Second was the publication of Huntington’s Landscapes of Frederic Edwin Church: Vision of an American Era in February 1966. Huntington had completed his Ph.D. dissertation, “Frederic Edwin Church, 1826-1900: Painter of the Adamic New World Myth,” in 1960. In recalling his dissertation work, Huntington confessed that he had struggled to come up with a thesis that would explain Church’s significance until colleagues and mentors recommended that he read several now-classic works in American Studies, including Henry Nash Smith’s Virgin Land: The American West as Symbol and Myth (1950) and R. W. B. Lewis’s The American Adam: Innocence, Tragedy, and Tradition in the Nineteenth Century (1955), as well as D.H. Lawrence’s Studies in Classic American Literature (1923). These and other books enabled Huntington to relate Church to the Transcendentalists, especially Ralph Waldo Emerson and Henry David Thoreau, and to present an interpretation of the artist’s paintings as an expression of what he termed a millenialist vision of Manifest Destiny. Church’s popularity during the 1850s and ‘60s, he argued, resulted from the degree to which the public identified with this ideological vision.49 Huntington’s publisher, George Braziller, rushed the book to press both to take advantage of the publicity generated by the effort to preserve Olana and to support the cause.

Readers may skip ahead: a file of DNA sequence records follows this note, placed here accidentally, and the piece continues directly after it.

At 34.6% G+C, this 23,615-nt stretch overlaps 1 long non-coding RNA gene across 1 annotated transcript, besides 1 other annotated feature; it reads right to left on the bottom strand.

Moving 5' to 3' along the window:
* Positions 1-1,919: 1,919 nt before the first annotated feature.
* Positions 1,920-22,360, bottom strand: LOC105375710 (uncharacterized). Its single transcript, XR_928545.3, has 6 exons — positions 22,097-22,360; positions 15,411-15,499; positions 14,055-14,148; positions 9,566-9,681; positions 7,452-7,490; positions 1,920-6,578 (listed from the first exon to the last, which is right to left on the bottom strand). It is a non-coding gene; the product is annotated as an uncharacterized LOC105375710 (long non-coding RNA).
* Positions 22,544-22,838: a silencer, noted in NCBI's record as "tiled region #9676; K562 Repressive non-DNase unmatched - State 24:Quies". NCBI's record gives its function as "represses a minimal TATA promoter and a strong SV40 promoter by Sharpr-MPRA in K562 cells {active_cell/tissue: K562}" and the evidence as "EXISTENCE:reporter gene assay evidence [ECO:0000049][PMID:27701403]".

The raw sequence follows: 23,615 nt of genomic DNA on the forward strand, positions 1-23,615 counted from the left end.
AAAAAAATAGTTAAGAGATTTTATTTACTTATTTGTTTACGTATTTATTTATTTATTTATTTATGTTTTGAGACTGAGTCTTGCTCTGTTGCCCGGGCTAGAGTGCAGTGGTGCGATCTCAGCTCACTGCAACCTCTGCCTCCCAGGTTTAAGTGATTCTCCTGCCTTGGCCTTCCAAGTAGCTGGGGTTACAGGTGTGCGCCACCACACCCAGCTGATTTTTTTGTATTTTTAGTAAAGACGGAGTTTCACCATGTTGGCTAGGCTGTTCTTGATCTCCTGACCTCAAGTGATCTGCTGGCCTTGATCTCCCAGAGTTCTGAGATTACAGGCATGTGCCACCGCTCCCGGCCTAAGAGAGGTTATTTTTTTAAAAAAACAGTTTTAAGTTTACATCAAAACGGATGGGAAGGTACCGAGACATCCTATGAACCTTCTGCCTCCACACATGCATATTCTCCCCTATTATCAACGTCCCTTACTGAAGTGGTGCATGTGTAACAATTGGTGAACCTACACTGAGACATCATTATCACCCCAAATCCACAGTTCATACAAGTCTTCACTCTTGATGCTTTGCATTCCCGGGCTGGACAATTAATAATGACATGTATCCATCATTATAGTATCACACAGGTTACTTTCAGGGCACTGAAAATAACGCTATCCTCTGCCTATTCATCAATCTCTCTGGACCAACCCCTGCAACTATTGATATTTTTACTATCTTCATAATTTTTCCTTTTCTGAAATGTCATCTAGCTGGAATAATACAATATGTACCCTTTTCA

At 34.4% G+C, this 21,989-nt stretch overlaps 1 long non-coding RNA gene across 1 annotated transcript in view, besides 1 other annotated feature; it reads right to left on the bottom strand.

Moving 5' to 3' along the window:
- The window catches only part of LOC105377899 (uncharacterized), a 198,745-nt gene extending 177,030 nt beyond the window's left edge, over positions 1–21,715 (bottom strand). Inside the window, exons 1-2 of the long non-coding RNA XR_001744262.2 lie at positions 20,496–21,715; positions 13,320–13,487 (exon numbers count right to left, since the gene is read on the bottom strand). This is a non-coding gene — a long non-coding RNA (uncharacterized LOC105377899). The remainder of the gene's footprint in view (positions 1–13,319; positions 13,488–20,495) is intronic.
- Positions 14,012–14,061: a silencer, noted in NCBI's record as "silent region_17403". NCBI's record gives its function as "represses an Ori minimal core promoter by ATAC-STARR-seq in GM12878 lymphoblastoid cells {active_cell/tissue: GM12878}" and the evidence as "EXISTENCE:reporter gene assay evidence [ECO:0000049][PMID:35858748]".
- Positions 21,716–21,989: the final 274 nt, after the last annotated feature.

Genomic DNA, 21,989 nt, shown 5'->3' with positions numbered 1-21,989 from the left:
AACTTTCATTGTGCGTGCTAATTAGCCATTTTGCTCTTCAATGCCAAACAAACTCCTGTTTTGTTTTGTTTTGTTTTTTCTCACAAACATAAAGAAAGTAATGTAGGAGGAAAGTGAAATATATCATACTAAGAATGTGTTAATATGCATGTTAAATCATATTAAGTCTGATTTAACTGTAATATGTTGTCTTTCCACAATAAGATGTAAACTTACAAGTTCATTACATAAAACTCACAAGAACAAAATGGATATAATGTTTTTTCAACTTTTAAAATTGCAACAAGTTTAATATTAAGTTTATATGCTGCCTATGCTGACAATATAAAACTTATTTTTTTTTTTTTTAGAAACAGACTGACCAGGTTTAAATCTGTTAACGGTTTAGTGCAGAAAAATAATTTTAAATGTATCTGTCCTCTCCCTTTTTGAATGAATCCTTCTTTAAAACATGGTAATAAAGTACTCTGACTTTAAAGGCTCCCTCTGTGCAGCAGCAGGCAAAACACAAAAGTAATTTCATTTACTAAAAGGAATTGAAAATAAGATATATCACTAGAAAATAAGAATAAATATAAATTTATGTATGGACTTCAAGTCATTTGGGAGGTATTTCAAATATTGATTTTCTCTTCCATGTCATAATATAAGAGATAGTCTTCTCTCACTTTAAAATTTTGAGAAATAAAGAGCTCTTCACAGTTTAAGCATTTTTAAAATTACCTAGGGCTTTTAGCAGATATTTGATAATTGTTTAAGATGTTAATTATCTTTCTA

Huntington concluded the introduction to Landscapes of Frederic Edwin Church by highlighting the effort to preserve Olana as a museum and park, and described it as “a living island of the spirit of our not-so-awful-after-all Victorian past.” As Lynes and other writers had done, perhaps as a result of Huntington’s prompting, Huntington expressed admiration for the ways Church had designed the house with the landscape as a singular expression of its creator’s understanding of the human relationship with the natural world: “This great house, exposed to cosmic nature by plate glass windows, porches, loggias, and decks, and surrounded by three hundred landscaped acres, guaranteed Church a way to live in an eternal Genesis.” Perhaps most important was his grasp of Olana’s relationship to Church’s art: “at Olana one is suddenly surprised to discover himself living in Church’s paintings. Olana is a never-ending Church.”